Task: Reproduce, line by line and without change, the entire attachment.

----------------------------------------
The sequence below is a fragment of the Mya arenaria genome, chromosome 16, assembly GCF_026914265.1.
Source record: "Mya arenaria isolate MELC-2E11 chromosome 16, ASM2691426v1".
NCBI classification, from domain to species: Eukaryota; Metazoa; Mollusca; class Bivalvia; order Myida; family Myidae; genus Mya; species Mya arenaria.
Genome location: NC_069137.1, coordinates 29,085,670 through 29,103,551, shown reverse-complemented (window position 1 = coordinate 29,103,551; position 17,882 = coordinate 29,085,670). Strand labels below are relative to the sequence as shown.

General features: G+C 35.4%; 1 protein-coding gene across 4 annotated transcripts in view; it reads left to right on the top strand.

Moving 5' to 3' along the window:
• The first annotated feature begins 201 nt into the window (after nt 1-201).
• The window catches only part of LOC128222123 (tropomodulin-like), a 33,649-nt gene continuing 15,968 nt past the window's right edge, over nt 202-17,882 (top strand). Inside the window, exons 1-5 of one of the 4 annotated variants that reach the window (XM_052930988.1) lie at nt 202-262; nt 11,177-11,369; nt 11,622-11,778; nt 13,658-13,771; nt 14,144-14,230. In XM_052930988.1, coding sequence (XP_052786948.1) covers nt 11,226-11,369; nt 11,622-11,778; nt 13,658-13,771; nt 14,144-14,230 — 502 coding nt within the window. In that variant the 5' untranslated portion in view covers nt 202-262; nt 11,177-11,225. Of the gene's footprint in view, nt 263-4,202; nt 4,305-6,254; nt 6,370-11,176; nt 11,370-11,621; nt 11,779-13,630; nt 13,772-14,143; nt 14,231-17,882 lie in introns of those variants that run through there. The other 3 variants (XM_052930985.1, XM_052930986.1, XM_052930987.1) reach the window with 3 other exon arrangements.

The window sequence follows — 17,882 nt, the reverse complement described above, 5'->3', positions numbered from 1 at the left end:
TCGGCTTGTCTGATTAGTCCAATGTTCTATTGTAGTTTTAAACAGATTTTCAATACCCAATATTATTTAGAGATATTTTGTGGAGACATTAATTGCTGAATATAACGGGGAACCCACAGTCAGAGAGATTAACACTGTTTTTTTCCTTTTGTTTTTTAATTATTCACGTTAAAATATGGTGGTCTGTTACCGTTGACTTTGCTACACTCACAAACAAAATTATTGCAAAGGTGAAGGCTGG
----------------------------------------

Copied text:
The sequence below is a fragment of the Mya arenaria genome, chromosome 16, assembly GCF_026914265.1.
Source record: "Mya arenaria isolate MELC-2E11 chromosome 16, ASM2691426v1".
NCBI classification, from domain to species: Eukaryota; Metazoa; Mollusca; class Bivalvia; order Myida; family Myidae; genus Mya; species Mya arenaria.
Genome location: NC_069137.1, coordinates 29,085,670 through 29,103,551, shown reverse-complemented (window position 1 = coordinate 29,103,551; position 17,882 = coordinate 29,085,670). Strand labels below are relative to the sequence as shown.

General features: G+C 35.4%; 1 protein-coding gene across 4 annotated transcripts in view; it reads left to right on the top strand.

Moving 5' to 3' along the window:
• The first annotated feature begins 201 nt into the window (after nt 1-201).
• The window catches only part of LOC128222123 (tropomodulin-like), a 33,649-nt gene continuing 15,968 nt past the window's right edge, over nt 202-17,882 (top strand). Inside the window, exons 1-5 of one of the 4 annotated variants that reach the window (XM_052930988.1) lie at nt 202-262; nt 11,177-11,369; nt 11,622-11,778; nt 13,658-13,771; nt 14,144-14,230. In XM_052930988.1, coding sequence (XP_052786948.1) covers nt 11,226-11,369; nt 11,622-11,778; nt 13,658-13,771; nt 14,144-14,230 — 502 coding nt within the window. In that variant the 5' untranslated portion in view covers nt 202-262; nt 11,177-11,225. Of the gene's footprint in view, nt 263-4,202; nt 4,305-6,254; nt 6,370-11,176; nt 11,370-11,621; nt 11,779-13,630; nt 13,772-14,143; nt 14,231-17,882 lie in introns of those variants that run through there. The other 3 variants (XM_052930985.1, XM_052930986.1, XM_052930987.1) reach the window with 3 other exon arrangements.

The window sequence follows — 17,882 nt, the reverse complement described above, 5'->3', positions numbered from 1 at the left end:
TCGGCTTGTCTGATTAGTCCAATGTTCTATTGTAGTTTTAAACAGATTTTCAATACCCAATATTATTTAGAGATATTTTGTGGAGACATTAATTGCTGAATATAACGGGGAACCCACAGTCAGAGAGATTAACACTGTTTTTTTCCTTTTGTTTTTTAATTATTCACGTTAAAATATGGTGGTCTGTTACCGTTGACTTTGCTACACTCACAAACAAAATTATTGCAAAGGTGAAGGCTGG